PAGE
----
Thursday, 20 March 2014

VERONICA MARS IN THE ASCENDANT

STEVEN TIMBERMAN ON THE RETURN OF VERONICA MARS



Veronica Mars should never have worked. A hard to describe show on a little known network, with a mishmash of tones and genres somehow expected to sing together. The recipe for the show reads like a parody of a parody – Buffy without the demons, Nancy Drew with an edge, X meets Y with a dash of Z. High school hijinks standing side-by-side sun-soaked noir with dames in short skirts. And yet, here we are – Veronica Mars endures. The Veronica Mars movie has been heralded as the newest wave of direct-to-audience content, and demonized as yet another way for movie studios to wring consumers dry.

I don’t care about that. We’ve seen Arrested Development return, NBC announced plans to reboot their derivative Heroes, and Jack Bauer returns to kick unholy amounts of ass in a few scant weeks. But shows are more than buzzwords – the best products are able to capture lightning in a bottle at a specific time and place. 24 fed into our national paranoia after 9/11, Heroes arrived to leech off dissatisfied viewers from Lost like a barfly at 2 a.m., and Arrested Development tapped into growing discomfort with corporate greed in the wake of Enron. But when these shows return, they struggle to adapt to a new mood and an always changing audience. Much as I enjoy the exploits of Jack Bauer (This year, he’ll be shooting his way through London!), we don’t really need Bauer to return.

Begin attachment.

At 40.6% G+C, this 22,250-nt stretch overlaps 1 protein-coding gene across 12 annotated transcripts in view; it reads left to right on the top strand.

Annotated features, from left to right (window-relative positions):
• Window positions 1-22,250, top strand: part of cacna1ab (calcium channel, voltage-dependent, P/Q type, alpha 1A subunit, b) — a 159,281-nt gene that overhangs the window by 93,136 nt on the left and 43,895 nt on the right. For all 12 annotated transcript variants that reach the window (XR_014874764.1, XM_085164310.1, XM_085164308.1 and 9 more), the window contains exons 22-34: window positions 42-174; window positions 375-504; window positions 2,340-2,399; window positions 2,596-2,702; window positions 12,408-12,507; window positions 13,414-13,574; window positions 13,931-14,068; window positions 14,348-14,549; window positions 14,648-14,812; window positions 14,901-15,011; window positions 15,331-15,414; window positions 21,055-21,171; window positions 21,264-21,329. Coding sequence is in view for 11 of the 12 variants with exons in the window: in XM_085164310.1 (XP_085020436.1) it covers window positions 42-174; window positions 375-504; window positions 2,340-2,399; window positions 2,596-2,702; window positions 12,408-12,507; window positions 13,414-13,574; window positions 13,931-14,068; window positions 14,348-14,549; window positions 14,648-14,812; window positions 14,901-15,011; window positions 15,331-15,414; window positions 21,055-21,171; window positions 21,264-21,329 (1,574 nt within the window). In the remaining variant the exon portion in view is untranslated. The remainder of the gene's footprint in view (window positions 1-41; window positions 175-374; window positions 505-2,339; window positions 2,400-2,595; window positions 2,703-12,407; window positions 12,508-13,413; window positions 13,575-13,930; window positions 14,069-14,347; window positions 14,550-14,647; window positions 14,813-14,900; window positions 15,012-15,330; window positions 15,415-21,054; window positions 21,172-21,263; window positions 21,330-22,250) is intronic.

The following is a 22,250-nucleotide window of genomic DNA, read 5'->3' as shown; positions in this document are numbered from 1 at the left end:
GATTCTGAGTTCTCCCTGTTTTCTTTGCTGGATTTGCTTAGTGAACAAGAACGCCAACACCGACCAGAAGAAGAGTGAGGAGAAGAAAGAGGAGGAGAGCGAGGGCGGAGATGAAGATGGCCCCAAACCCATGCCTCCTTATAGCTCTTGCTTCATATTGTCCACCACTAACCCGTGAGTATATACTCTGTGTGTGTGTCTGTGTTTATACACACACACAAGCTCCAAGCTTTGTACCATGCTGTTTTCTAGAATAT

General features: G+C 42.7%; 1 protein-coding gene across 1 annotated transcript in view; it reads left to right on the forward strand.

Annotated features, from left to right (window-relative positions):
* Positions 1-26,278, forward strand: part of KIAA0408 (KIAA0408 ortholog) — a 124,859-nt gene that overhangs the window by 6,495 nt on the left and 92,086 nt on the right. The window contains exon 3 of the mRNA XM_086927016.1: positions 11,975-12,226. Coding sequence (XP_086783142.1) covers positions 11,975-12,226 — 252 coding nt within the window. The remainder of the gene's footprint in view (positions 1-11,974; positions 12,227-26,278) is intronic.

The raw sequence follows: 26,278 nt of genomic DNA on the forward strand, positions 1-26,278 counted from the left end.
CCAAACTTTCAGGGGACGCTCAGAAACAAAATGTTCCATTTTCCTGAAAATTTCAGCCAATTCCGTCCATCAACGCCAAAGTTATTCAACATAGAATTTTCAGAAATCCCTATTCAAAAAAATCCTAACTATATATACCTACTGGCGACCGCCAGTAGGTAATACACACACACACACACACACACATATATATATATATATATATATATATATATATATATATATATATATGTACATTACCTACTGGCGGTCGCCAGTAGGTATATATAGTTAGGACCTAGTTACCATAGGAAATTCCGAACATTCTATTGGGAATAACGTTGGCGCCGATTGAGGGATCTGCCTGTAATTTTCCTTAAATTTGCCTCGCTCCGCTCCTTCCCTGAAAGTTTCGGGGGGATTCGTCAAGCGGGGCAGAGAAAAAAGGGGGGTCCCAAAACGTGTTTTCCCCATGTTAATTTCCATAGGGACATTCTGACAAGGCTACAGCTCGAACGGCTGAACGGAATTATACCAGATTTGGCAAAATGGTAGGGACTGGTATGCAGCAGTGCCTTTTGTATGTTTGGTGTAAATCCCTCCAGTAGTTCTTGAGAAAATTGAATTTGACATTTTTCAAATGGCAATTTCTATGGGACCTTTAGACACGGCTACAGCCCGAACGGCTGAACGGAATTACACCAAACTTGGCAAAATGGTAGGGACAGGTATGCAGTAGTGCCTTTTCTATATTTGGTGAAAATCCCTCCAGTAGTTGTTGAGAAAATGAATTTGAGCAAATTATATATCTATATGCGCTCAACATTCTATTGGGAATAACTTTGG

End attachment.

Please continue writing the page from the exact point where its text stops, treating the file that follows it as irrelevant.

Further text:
Veronica Mars needed to come back.

At times, the Veronica Mars movie struggles to compress a sprawling TV series into a two hour event. Characters get lost in the shuffle, the mystery is perfunctory, things have to be alluded to rather than shown. But Rob Thomas understands that we don’t watch television for events, we watch them for the characters.

(I’m not going to spoil any major plot points in the movie, but I will discuss some of the information revealed in trailers, commercials etc.)

When we last left Veronica she was walking down the rain-soaked streets of Neptune, an affluent beach town located somewhere between Los Angeles and San Diego. Her life had been torn apart yet again, this time by a sex tape. And for all of her growing up, Veronica Mars couldn’t let the issue rest – and picked up a flamethrower and got to work burning down everyone who had wronged her or her friends. The movie tells us that she finally got out, finally stopped the cycle, found a way to win the game without playing.

Veronica Mars had always been a show in love with inverting typical TV formula – call it the Whedon School if you’re so inclined. Veronica Mars the movie is ostensibly about Veronica slowly being sucked back into the town and life and habits she abandoned nearly a decade ago. The emotional core remains resolutely capital N Noir, with injustice always lurking offscreen. Within the first ten minutes, a beloved character makes his entrance by fighting back against a loathsome real life policy that stands at the crossroads of race and class.